to one of the Gnomes of Dulwich!
From Thorne I drove a short distance up the motorway to Beverley. Here I spent the night with Martin & Amanda. It was good to see them again, but under such sad circumstances all of us were a bit subdued.
Amanda, with a friend!
I then quickly moved on to Spurn & met up with a host of old friends. Some I hadn't seen for quite a while! I had a great three days here just mooching around & doing a little birding, but nothing too serious.
Roe Deer at Kilnsea, near Spurn.
Finally I went to see Jim & Ange & we had a long chat in the garden. I knew something was wrong when I saw Ange at Carol' funeral. But that was not the time to pry. Ange has cancer, she was diagnosed a year ago. She looked thin & ill, but her spirits seemed OK. I was later to find out that appearances can be very deceptive. I had a day out at Flamborough Head & nearby Bempton Cliffs. Most of the seabirds had moved on by now but many Gannets were still breeding. There are over 2,000 pairs here these days!
Looking north from Flamborough Head.
The famous seabird cliffs at Bempton.
Back home in my kitchen,
with the fridge magnet that Antonia
had made for me!
My first birding trip is with Simon on 16th. We do the night drive across to Dibba & work the FNDF at dawn. The weather is surprisingly OK for this time of year. Hot yes, but not unbearably humid. 41 Blue-cheeked Bee-eaters are feeding above the fields; a Common Swift arrows overhead. We work the bushes & the fields, not a lot around, but we do find early Turkestan & Woodchat Shrikes. We take breakfast on the Goat Farm Track & are rewarded with first a Crested Honey Buzzard over a distant field & then a European Honey Buzzard soaring above our heads. Simon gets some decent shots. I had my camera on a funny setting (my mistake) so all my shots were overexposed.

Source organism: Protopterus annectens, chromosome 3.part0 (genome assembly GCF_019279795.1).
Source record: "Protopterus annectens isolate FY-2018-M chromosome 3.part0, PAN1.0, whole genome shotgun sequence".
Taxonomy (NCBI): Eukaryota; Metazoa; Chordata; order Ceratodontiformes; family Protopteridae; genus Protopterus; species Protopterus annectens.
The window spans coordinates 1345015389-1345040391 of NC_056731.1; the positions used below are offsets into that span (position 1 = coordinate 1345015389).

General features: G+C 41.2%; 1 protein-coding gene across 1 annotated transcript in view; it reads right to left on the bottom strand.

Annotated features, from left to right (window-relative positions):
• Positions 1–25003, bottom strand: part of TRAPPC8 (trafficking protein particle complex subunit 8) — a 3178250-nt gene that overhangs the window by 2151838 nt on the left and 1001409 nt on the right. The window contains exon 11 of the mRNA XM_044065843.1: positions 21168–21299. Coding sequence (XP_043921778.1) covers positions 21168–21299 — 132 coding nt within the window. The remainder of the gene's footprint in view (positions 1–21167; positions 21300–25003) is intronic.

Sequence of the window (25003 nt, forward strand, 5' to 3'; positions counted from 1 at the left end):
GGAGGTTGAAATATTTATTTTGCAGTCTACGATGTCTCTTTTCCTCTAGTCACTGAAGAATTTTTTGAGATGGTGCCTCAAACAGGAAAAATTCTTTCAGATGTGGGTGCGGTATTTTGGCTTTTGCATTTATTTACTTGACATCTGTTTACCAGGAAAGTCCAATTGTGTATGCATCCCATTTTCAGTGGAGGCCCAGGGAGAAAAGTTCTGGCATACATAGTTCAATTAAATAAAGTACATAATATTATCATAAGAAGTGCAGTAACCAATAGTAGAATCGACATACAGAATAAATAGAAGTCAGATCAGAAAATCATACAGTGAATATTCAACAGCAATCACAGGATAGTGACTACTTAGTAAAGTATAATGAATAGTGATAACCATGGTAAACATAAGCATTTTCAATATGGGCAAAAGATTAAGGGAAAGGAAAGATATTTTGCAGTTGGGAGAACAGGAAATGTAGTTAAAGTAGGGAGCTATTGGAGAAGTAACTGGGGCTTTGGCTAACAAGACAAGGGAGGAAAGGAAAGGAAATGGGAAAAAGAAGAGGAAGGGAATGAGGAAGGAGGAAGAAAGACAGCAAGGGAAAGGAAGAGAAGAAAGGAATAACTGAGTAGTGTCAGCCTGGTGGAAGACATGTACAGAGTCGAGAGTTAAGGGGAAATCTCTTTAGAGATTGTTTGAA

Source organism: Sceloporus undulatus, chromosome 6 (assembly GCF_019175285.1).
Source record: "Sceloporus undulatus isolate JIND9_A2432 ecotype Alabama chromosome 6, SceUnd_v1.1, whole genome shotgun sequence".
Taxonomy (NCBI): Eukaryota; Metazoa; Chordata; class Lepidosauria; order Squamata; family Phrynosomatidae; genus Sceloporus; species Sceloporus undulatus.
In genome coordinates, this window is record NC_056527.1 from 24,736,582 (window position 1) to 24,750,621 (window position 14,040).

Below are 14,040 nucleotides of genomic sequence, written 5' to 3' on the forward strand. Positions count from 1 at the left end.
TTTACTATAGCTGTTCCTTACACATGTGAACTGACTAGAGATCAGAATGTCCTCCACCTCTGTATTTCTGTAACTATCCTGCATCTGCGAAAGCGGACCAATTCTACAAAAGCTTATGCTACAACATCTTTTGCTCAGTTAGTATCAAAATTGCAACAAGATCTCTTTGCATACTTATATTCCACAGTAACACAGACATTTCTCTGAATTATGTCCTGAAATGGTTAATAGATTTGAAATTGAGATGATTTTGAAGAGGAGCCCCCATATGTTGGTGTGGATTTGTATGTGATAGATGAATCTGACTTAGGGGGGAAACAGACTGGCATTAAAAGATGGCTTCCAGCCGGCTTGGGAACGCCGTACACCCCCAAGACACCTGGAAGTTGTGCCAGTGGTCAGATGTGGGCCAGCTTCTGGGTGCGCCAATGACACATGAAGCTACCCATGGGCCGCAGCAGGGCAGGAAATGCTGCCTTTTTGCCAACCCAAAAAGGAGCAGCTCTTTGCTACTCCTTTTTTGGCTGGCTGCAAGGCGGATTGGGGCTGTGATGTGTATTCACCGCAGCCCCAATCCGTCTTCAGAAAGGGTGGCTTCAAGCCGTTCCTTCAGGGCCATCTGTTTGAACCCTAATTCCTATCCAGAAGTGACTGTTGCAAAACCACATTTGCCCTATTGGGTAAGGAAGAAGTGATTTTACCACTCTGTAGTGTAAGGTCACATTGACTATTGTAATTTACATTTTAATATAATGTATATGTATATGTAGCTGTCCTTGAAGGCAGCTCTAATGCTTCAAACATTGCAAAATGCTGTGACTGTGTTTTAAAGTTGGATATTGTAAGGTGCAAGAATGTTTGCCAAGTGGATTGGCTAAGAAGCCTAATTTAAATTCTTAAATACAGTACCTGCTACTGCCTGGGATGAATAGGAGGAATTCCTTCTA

European Honey Buzzard
All photos courtesy of Simon.
On 23rd I am in the Hamraniyah Fields. One small area is very wet & provides a good feeding area for a variety of waders, the best being 2 Collared Pratincoles; an amazing 52 Little Ringed Plovers; 6 Little & 10 Temminck’s Stints. The FNDF holds a Crested Honey Buzzard; 3 Wood Sandpipers; 2 Common Swift; 6 European Rollers; 5 Citrine Wagtails & a Rose-coloured Starling. I stay on after dark looking for Egyptian Nightjars but have no luck. However, on the way out I flush a very nice Pallid Scops Owl from the track & it perches in a bush very nicely.
The next morning I am again back at the dairy farm. Mostly the same birds but 10 Citrine; a Black-headed Wagtail; 2 newly arrived Variable Wheatears & 2 Rose-coloured Starlings. I check out Dibba Harbour & find an Arctic Skua & an adult Brown Noddy.
I am working in Jebel Dhanna midweek so the evening of 27th sees me teaming up with Khalifa & looking for migrants around the hotel & marsh: 6 Lesser Grey Shrikes were all adults in full summer plumage at the marsh. There was a Marsh Warbler in trees near the hotel. We then moved on to the Ruwais Water Treatment Plant. Birding was quite good with a Purple Heron; 2 Black-crowned Night Herons; an early Shoveler; a Marsh Harrier; 15 European Turtle Doves and a Namaqua Dove.
On the 30th we were offshore from Kalba again: 35 Wilson’s Storm Petrels; 172 Red-necked Phalaropes; 8 brown Noddy and 2 first summer/immature Lesser Noddies.The next morning on 31st I was working the FNDF again: a Pin-tailed Snipe; 2 Common Swifts; 2 European Rollers; 2 Grey & 11 Citrine Wagtails; 2 Common Whitethroat & 18 Rose-coloured Starlings. However Jacky & I had a late breakfast on the Goat Farm Track & it paid dividends big time, with an adult Red-headed Bunting (coming into full winter plumage) & a Black-headed Bunting. A great way to finish off the month!
Red headed Bunting.
Photo courtesy of Mark Smiles,
who photographed it the next day.